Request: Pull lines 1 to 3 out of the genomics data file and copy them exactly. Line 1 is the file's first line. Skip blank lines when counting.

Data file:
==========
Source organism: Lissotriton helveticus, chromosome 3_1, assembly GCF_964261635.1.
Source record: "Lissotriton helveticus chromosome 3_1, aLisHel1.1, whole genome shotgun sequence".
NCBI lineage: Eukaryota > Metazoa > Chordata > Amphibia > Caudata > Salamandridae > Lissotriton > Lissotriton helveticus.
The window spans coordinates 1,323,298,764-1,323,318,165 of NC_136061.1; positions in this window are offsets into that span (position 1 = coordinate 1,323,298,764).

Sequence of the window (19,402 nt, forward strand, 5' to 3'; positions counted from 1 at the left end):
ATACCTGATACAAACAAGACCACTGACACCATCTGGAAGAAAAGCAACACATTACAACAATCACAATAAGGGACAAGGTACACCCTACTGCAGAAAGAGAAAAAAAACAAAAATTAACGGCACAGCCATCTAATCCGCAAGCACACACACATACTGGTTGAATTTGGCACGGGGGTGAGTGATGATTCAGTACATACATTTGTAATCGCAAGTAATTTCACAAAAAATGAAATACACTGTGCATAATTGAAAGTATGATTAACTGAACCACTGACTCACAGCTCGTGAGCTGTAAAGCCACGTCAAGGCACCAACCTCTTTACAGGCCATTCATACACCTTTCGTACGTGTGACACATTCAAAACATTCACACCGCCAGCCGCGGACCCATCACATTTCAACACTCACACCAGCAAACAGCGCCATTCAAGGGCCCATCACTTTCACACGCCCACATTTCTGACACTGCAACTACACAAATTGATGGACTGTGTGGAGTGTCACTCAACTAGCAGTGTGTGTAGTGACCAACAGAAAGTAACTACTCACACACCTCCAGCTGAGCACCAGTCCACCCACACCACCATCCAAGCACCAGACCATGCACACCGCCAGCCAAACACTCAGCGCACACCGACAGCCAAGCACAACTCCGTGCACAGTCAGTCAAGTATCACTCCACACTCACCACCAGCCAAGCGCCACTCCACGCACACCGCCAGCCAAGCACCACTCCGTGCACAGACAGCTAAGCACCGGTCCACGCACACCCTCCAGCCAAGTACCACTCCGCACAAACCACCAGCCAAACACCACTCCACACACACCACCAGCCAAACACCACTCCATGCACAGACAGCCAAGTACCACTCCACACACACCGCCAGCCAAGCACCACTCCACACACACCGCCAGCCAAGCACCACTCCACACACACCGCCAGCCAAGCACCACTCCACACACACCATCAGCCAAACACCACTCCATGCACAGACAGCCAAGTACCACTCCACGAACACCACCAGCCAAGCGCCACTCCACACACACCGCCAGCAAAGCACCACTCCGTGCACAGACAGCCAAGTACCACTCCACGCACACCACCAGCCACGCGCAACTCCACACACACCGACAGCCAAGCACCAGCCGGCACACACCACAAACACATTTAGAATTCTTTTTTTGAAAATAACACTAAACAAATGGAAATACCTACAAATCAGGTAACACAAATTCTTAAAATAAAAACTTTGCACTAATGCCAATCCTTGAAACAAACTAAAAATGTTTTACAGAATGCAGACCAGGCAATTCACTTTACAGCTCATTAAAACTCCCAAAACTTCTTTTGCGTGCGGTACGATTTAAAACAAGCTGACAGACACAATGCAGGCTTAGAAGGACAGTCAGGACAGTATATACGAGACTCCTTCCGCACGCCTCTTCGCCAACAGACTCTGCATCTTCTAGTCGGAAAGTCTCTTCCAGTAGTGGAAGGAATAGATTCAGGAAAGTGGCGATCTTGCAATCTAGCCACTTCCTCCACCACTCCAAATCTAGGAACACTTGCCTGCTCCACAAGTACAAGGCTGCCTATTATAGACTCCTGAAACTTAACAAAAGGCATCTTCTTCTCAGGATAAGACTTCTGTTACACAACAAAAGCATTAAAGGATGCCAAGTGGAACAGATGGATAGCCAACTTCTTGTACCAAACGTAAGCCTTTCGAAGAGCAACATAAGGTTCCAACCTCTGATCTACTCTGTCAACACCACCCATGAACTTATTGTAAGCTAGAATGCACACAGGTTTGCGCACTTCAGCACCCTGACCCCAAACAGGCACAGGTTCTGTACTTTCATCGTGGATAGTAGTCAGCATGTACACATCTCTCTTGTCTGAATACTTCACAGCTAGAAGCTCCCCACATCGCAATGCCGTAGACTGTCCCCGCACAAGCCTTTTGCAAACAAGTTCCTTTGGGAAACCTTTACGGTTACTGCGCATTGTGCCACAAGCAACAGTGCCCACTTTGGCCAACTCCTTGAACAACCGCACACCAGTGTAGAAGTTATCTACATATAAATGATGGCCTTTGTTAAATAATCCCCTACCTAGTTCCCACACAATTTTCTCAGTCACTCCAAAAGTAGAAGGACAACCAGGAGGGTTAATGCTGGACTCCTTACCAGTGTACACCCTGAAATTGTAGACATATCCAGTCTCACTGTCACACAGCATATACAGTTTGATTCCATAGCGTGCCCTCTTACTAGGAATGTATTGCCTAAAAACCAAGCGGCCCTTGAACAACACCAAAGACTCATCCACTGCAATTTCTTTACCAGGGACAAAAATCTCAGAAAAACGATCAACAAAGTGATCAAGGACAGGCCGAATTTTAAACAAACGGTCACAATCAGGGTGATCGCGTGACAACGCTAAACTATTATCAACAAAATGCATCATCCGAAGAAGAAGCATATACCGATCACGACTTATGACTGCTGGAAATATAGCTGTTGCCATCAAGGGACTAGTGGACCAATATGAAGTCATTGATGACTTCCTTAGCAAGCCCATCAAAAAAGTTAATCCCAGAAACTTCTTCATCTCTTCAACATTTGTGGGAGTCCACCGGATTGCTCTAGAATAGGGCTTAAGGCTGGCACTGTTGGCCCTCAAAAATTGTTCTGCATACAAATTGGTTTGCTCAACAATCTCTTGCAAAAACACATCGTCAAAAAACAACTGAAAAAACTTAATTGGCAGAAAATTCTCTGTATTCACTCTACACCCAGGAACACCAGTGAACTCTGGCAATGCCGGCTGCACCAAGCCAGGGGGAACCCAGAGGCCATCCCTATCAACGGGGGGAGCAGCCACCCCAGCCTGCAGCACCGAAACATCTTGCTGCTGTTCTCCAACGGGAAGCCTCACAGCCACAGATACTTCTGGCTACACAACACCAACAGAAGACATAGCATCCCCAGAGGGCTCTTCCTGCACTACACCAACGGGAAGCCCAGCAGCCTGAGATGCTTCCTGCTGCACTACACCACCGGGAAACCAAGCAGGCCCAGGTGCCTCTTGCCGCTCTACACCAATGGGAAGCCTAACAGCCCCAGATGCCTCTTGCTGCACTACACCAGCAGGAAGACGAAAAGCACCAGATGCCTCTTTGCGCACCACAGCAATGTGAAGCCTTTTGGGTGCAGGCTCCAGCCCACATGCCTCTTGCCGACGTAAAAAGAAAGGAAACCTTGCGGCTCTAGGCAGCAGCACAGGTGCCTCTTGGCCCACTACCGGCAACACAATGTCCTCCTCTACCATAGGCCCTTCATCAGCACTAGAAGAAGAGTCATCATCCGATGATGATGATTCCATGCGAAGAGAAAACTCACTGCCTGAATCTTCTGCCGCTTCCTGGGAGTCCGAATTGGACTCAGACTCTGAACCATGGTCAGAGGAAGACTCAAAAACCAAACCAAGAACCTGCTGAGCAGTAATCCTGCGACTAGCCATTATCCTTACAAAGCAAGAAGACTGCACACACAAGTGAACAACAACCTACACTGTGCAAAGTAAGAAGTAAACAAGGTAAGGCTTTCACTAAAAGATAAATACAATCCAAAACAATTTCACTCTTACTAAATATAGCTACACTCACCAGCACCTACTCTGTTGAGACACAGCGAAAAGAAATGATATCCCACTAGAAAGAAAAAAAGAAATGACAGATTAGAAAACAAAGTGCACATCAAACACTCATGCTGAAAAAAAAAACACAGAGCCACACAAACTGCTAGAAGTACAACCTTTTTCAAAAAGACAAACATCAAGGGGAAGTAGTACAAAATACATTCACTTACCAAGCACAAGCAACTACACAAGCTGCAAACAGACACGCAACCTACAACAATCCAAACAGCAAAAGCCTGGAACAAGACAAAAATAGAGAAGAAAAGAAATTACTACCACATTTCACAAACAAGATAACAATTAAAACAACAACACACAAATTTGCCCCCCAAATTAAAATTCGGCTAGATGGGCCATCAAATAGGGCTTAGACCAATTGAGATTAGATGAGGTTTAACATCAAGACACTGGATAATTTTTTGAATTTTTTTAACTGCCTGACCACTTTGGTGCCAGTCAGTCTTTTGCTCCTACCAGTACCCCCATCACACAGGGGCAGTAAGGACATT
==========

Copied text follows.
Source organism: Lissotriton helveticus, chromosome 3_1, assembly GCF_964261635.1.
Source record: "Lissotriton helveticus chromosome 3_1, aLisHel1.1, whole genome shotgun sequence".
NCBI lineage: Eukaryota > Metazoa > Chordata > Amphibia > Caudata > Salamandridae > Lissotriton > Lissotriton helveticus.